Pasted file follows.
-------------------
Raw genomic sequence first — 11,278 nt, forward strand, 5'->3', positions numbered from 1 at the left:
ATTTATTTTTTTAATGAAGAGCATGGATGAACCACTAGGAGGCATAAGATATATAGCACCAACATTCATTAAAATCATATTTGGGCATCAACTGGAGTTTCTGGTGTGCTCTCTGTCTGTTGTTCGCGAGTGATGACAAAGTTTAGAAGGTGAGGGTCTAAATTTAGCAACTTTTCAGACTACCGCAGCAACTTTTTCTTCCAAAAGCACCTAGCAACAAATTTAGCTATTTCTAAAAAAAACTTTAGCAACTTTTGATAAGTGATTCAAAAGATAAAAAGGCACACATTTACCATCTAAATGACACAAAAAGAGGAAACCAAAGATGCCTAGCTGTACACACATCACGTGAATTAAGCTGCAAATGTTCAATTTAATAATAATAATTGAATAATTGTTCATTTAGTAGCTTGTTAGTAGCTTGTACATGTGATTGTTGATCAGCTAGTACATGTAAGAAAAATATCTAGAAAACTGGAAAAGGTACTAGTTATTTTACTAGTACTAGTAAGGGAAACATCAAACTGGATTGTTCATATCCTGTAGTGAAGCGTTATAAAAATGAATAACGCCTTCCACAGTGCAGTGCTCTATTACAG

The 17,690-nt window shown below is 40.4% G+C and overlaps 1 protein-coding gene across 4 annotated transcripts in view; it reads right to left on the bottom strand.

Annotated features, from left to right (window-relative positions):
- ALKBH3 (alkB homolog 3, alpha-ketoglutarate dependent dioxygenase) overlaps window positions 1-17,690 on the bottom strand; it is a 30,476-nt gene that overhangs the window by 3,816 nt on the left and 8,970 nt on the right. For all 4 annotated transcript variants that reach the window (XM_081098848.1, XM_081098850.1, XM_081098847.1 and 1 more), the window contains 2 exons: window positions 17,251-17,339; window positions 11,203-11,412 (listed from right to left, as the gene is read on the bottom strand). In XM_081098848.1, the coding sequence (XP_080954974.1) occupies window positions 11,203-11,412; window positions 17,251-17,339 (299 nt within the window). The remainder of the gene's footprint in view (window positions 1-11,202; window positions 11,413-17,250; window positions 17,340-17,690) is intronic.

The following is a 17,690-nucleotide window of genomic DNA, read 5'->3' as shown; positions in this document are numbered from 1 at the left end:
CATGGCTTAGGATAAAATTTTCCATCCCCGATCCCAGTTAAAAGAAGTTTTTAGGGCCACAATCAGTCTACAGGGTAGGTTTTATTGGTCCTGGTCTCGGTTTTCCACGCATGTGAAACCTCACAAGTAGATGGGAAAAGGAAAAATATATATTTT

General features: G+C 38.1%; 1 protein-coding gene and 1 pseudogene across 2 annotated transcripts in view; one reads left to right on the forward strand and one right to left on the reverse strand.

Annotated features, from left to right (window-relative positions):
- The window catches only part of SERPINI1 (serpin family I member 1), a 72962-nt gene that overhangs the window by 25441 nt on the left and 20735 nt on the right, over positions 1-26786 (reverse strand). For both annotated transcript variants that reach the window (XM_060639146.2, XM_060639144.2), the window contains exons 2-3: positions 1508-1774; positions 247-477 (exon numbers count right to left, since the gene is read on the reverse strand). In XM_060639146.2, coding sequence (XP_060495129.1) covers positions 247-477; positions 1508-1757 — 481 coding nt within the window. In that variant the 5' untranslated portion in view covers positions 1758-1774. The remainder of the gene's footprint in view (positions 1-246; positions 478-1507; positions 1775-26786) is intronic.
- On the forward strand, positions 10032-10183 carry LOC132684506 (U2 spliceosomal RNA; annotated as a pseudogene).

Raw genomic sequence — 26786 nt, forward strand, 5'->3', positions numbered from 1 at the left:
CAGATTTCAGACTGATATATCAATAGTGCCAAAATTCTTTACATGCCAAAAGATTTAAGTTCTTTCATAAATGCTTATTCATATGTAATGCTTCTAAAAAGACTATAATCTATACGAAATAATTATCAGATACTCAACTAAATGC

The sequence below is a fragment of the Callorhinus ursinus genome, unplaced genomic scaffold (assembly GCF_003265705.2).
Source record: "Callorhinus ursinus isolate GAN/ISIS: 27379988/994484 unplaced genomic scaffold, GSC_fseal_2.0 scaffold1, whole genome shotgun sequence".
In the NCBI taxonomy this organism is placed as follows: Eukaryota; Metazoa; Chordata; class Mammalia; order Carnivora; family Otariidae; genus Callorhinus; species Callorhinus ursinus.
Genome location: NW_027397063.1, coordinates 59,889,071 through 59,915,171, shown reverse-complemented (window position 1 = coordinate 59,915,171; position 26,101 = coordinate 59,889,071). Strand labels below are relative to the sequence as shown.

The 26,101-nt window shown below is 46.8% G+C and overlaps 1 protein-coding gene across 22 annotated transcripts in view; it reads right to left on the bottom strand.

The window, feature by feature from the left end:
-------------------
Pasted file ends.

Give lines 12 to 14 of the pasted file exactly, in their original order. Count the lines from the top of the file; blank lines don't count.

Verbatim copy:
Raw genomic sequence — 26786 nt, forward strand, 5'->3', positions numbered from 1 at the left:
CAGATTTCAGACTGATATATCAATAGTGCCAAAATTCTTTACATGCCAAAAGATTTAAGTTCTTTCATAAATGCTTATTCATATGTAATGCTTCTAAAAAGACTATAATCTATACGAAATAATTATCAGATACTCAACTAAATGC

The sequence below is a fragment of the Callorhinus ursinus genome, unplaced genomic scaffold (assembly GCF_003265705.2).